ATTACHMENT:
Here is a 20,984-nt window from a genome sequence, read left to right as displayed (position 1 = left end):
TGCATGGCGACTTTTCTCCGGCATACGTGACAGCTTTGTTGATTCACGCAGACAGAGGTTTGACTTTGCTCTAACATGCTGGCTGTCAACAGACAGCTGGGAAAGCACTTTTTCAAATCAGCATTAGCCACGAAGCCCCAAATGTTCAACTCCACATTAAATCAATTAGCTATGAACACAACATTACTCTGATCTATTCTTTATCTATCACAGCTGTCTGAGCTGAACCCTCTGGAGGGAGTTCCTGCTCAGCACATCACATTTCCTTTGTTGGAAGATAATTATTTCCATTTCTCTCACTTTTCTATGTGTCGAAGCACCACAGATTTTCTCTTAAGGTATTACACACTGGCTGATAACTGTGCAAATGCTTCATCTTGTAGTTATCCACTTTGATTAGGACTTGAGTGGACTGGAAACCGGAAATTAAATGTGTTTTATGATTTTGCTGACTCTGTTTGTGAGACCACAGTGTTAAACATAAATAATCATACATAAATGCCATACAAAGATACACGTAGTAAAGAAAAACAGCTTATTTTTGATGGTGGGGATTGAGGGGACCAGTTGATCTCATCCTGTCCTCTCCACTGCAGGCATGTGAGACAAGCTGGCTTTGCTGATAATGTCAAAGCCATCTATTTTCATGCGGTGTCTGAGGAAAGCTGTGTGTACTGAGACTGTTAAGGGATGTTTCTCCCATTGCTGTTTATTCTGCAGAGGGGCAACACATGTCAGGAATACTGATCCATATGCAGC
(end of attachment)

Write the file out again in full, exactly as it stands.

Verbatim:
Here is a 20,984-nt window from a genome sequence, read left to right as displayed (position 1 = left end):
TGCATGGCGACTTTTCTCCGGCATACGTGACAGCTTTGTTGATTCACGCAGACAGAGGTTTGACTTTGCTCTAACATGCTGGCTGTCAACAGACAGCTGGGAAAGCACTTTTTCAAATCAGCATTAGCCACGAAGCCCCAAATGTTCAACTCCACATTAAATCAATTAGCTATGAACACAACATTACTCTGATCTATTCTTTATCTATCACAGCTGTCTGAGCTGAACCCTCTGGAGGGAGTTCCTGCTCAGCACATCACATTTCCTTTGTTGGAAGATAATTATTTCCATTTCTCTCACTTTTCTATGTGTCGAAGCACCACAGATTTTCTCTTAAGGTATTACACACTGGCTGATAACTGTGCAAATGCTTCATCTTGTAGTTATCCACTTTGATTAGGACTTGAGTGGACTGGAAACCGGAAATTAAATGTGTTTTATGATTTTGCTGACTCTGTTTGTGAGACCACAGTGTTAAACATAAATAATCATACATAAATGCCATACAAAGATACACGTAGTAAAGAAAAACAGCTTATTTTTGATGGTGGGGATTGAGGGGACCAGTTGATCTCATCCTGTCCTCTCCACTGCAGGCATGTGAGACAAGCTGGCTTTGCTGATAATGTCAAAGCCATCTATTTTCATGCGGTGTCTGAGGAAAGCTGTGTGTACTGAGACTGTTAAGGGATGTTTCTCCCATTGCTGTTTATTCTGCAGAGGGGCAACACATGTCAGGAATACTGATCCATATGCAGC